The endgame of communist rule in China has begun, and Xi Jinping’s ruthless measures are only bringing the country closer to a breaking point
Chinese President Xi Jinping, front center, and other Chinese leaders attend the opening meeting on Thursday of the third session of the National People’s Congress at the Great Hall of the People in Beijing. Photo: Xinhua/Zuma Press
On Thursday, the National People’s Congress convened in Beijing in what has become a familiar annual ritual. Some 3,000 “elected” delegates from all over the country—ranging from colorfully clad ethnic minorities to urbane billionaires—will meet for a week to discuss the state of the nation and to engage in the pretense of political participation.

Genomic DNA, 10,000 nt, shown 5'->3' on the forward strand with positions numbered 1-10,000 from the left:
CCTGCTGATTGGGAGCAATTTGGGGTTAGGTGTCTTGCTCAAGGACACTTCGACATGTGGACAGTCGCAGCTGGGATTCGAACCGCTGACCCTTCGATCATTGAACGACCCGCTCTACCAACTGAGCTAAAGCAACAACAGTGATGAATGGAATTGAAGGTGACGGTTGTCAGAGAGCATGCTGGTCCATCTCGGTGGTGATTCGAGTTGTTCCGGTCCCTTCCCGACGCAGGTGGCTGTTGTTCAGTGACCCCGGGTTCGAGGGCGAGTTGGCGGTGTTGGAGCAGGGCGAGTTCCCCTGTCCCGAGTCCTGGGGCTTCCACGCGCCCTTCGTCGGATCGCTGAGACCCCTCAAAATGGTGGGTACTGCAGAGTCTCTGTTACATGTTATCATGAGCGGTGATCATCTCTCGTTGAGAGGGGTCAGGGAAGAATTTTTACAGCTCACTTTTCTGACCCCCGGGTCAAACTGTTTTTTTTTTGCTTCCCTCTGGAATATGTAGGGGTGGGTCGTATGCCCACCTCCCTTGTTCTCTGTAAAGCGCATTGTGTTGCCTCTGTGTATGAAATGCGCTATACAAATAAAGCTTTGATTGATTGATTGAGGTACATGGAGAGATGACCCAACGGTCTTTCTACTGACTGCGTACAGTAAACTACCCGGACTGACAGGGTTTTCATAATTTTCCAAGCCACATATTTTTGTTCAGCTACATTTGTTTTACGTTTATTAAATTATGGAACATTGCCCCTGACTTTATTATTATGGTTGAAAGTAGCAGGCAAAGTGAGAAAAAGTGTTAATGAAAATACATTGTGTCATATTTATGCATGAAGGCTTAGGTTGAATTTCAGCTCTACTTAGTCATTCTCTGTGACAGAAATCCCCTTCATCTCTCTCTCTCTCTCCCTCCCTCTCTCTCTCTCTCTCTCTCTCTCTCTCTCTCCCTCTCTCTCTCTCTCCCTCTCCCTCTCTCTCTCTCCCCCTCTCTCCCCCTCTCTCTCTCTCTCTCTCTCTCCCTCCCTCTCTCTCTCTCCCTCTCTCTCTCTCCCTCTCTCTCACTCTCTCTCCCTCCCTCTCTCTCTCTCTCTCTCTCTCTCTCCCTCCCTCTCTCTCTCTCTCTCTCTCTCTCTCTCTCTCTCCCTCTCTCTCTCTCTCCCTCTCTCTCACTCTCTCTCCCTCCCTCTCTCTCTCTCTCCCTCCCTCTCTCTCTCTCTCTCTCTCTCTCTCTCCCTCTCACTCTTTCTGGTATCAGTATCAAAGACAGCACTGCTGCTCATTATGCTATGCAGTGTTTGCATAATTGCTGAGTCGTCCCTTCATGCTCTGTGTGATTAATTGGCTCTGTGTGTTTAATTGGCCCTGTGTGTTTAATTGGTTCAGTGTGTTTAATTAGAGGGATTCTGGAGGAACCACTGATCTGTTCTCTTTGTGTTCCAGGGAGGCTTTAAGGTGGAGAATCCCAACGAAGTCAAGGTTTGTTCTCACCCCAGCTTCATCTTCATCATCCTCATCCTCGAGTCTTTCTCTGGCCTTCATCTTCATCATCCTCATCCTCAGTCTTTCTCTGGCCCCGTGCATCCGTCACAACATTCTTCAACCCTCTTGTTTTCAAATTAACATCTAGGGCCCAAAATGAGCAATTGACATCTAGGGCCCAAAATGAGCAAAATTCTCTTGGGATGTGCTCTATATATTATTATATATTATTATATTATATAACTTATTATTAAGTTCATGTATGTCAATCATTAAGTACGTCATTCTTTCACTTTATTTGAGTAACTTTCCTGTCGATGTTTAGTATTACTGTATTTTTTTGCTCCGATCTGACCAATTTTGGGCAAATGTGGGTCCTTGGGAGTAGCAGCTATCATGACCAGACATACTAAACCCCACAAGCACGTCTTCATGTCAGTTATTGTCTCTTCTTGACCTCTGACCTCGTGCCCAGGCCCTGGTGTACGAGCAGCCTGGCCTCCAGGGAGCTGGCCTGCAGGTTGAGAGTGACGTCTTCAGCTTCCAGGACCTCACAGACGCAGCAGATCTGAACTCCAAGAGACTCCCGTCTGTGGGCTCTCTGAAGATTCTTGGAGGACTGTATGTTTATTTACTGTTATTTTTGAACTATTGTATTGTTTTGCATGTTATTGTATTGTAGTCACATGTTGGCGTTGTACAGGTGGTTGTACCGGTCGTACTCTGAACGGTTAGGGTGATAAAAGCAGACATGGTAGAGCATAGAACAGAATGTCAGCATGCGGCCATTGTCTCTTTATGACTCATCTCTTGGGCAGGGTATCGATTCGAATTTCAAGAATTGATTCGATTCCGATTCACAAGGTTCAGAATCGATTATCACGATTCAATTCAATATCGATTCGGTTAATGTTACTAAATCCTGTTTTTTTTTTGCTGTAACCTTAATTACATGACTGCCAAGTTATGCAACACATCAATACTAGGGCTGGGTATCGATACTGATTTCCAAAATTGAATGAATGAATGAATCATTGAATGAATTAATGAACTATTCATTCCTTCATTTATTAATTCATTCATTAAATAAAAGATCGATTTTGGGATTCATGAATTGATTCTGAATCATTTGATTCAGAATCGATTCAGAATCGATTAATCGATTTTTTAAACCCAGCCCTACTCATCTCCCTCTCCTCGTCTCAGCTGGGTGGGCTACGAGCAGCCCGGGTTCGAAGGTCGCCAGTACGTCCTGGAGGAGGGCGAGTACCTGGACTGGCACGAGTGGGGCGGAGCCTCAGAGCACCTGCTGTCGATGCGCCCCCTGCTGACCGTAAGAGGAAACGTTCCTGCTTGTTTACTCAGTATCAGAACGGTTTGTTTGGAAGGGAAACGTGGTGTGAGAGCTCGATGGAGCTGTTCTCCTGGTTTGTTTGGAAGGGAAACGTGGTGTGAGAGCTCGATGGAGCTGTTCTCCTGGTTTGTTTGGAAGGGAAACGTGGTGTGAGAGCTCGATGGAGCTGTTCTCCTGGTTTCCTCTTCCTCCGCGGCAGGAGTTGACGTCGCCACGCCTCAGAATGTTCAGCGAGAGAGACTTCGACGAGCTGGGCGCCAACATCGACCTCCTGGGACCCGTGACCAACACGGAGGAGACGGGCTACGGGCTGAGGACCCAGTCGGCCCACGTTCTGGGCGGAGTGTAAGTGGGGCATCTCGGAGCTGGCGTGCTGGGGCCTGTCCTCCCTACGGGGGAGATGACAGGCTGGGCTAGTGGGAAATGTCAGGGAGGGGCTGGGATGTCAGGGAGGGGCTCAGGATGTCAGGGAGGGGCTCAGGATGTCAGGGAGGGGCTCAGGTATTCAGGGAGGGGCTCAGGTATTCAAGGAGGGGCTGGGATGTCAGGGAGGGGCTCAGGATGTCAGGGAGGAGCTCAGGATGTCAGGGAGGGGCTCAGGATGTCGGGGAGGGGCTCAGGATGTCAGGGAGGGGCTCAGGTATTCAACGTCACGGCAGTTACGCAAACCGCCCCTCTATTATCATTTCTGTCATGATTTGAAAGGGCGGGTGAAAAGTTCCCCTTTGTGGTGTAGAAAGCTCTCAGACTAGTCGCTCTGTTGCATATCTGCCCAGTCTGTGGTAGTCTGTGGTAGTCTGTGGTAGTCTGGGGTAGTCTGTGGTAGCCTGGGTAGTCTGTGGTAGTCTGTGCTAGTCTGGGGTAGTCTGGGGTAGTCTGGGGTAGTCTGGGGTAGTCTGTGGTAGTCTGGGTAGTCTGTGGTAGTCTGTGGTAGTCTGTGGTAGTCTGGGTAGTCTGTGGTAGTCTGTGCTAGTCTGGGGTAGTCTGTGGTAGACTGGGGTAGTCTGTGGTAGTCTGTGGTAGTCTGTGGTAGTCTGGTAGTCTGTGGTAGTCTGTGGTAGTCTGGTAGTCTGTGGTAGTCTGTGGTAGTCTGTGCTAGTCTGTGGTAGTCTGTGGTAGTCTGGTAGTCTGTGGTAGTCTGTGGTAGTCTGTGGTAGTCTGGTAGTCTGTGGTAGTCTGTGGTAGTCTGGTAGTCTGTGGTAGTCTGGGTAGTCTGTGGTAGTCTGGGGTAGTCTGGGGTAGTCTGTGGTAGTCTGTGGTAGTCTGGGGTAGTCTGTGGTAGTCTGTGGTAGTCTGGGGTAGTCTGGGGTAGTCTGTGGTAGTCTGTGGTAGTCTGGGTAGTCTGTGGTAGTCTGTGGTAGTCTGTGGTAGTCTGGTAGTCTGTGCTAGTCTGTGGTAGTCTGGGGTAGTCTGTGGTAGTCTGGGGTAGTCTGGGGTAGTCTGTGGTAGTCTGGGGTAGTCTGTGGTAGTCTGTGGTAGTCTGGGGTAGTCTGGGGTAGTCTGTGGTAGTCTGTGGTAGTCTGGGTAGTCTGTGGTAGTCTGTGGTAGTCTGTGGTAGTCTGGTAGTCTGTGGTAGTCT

Some see this impressive gathering as a sign of the strength of the Chinese political system—but it masks serious weaknesses. Chinese politics has always had a theatrical veneer, with staged events like the congress intended to project the power and stability of the Chinese Communist Party, or CCP. Officials and citizens alike know that they are supposed to conform to these rituals, participating cheerfully and parroting back official slogans. This behavior is known in Chinese as biaotai, “declaring where one stands,” but it is little more than an act of symbolic compliance.